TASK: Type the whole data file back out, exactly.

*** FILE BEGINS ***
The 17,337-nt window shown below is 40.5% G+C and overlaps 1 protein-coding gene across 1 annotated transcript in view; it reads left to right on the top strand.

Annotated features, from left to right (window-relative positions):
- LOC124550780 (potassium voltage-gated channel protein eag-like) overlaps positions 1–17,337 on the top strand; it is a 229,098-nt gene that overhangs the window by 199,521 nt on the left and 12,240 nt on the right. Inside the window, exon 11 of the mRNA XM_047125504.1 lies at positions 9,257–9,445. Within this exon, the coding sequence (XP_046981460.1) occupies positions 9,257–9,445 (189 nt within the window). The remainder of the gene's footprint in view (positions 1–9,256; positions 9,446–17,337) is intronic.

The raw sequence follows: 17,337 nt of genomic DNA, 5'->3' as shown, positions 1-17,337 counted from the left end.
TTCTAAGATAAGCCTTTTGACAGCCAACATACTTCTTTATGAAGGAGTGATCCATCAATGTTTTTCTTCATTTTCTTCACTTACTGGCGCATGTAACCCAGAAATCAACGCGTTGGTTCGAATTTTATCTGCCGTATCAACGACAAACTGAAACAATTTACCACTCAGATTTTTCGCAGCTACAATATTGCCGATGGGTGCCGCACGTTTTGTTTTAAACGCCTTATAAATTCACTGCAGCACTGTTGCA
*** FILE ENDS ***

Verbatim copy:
The 17,337-nt window shown below is 40.5% G+C and overlaps 1 protein-coding gene across 1 annotated transcript in view; it reads left to right on the top strand.

Annotated features, from left to right (window-relative positions):
- LOC124550780 (potassium voltage-gated channel protein eag-like) overlaps positions 1–17,337 on the top strand; it is a 229,098-nt gene that overhangs the window by 199,521 nt on the left and 12,240 nt on the right. Inside the window, exon 11 of the mRNA XM_047125504.1 lies at positions 9,257–9,445. Within this exon, the coding sequence (XP_046981460.1) occupies positions 9,257–9,445 (189 nt within the window). The remainder of the gene's footprint in view (positions 1–9,256; positions 9,446–17,337) is intronic.

The raw sequence follows: 17,337 nt of genomic DNA, 5'->3' as shown, positions 1-17,337 counted from the left end.
TTCTAAGATAAGCCTTTTGACAGCCAACATACTTCTTTATGAAGGAGTGATCCATCAATGTTTTTCTTCATTTTCTTCACTTACTGGCGCATGTAACCCAGAAATCAACGCGTTGGTTCGAATTTTATCTGCCGTATCAACGACAAACTGAAACAATTTACCACTCAGATTTTTCGCAGCTACAATATTGCCGATGGGTGCCGCACGTTTTGTTTTAAACGCCTTATAAATTCACTGCAGCACTGTTGCA